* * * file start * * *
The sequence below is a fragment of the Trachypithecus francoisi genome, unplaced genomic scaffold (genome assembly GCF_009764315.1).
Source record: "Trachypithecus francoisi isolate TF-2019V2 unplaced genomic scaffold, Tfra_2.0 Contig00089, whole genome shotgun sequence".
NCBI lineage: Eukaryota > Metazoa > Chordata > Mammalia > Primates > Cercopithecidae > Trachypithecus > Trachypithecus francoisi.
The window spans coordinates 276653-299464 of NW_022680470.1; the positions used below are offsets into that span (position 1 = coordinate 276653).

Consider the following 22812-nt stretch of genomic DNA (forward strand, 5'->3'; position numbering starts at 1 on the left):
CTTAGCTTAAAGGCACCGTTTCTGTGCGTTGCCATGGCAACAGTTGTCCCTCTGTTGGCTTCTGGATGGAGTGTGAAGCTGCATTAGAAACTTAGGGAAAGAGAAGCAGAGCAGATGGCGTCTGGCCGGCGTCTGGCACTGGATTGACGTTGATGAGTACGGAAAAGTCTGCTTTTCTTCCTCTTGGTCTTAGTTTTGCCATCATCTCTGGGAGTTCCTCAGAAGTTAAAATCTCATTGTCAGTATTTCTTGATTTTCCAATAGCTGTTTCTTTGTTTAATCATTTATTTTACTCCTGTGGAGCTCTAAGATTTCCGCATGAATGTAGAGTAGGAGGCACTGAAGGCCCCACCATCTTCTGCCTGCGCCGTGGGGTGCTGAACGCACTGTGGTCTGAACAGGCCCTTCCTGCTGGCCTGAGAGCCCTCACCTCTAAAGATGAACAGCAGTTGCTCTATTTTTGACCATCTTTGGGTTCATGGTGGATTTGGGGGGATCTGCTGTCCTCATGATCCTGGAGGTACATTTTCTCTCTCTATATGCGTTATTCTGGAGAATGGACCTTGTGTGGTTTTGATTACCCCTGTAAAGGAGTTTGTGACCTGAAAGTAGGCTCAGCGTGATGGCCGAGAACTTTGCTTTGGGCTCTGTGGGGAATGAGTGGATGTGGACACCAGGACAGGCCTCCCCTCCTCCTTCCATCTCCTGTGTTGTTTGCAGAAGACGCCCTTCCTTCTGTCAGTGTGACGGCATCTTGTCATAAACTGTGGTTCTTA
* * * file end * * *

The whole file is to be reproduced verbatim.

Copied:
The sequence below is a fragment of the Trachypithecus francoisi genome, unplaced genomic scaffold (genome assembly GCF_009764315.1).
Source record: "Trachypithecus francoisi isolate TF-2019V2 unplaced genomic scaffold, Tfra_2.0 Contig00089, whole genome shotgun sequence".
NCBI lineage: Eukaryota > Metazoa > Chordata > Mammalia > Primates > Cercopithecidae > Trachypithecus > Trachypithecus francoisi.
The window spans coordinates 276653-299464 of NW_022680470.1; the positions used below are offsets into that span (position 1 = coordinate 276653).

Consider the following 22812-nt stretch of genomic DNA (forward strand, 5'->3'; position numbering starts at 1 on the left):
CTTAGCTTAAAGGCACCGTTTCTGTGCGTTGCCATGGCAACAGTTGTCCCTCTGTTGGCTTCTGGATGGAGTGTGAAGCTGCATTAGAAACTTAGGGAAAGAGAAGCAGAGCAGATGGCGTCTGGCCGGCGTCTGGCACTGGATTGACGTTGATGAGTACGGAAAAGTCTGCTTTTCTTCCTCTTGGTCTTAGTTTTGCCATCATCTCTGGGAGTTCCTCAGAAGTTAAAATCTCATTGTCAGTATTTCTTGATTTTCCAATAGCTGTTTCTTTGTTTAATCATTTATTTTACTCCTGTGGAGCTCTAAGATTTCCGCATGAATGTAGAGTAGGAGGCACTGAAGGCCCCACCATCTTCTGCCTGCGCCGTGGGGTGCTGAACGCACTGTGGTCTGAACAGGCCCTTCCTGCTGGCCTGAGAGCCCTCACCTCTAAAGATGAACAGCAGTTGCTCTATTTTTGACCATCTTTGGGTTCATGGTGGATTTGGGGGGATCTGCTGTCCTCATGATCCTGGAGGTACATTTTCTCTCTCTATATGCGTTATTCTGGAGAATGGACCTTGTGTGGTTTTGATTACCCCTGTAAAGGAGTTTGTGACCTGAAAGTAGGCTCAGCGTGATGGCCGAGAACTTTGCTTTGGGCTCTGTGGGGAATGAGTGGATGTGGACACCAGGACAGGCCTCCCCTCCTCCTTCCATCTCCTGTGTTGTTTGCAGAAGACGCCCTTCCTTCTGTCAGTGTGACGGCATCTTGTCATAAACTGTGGTTCTTA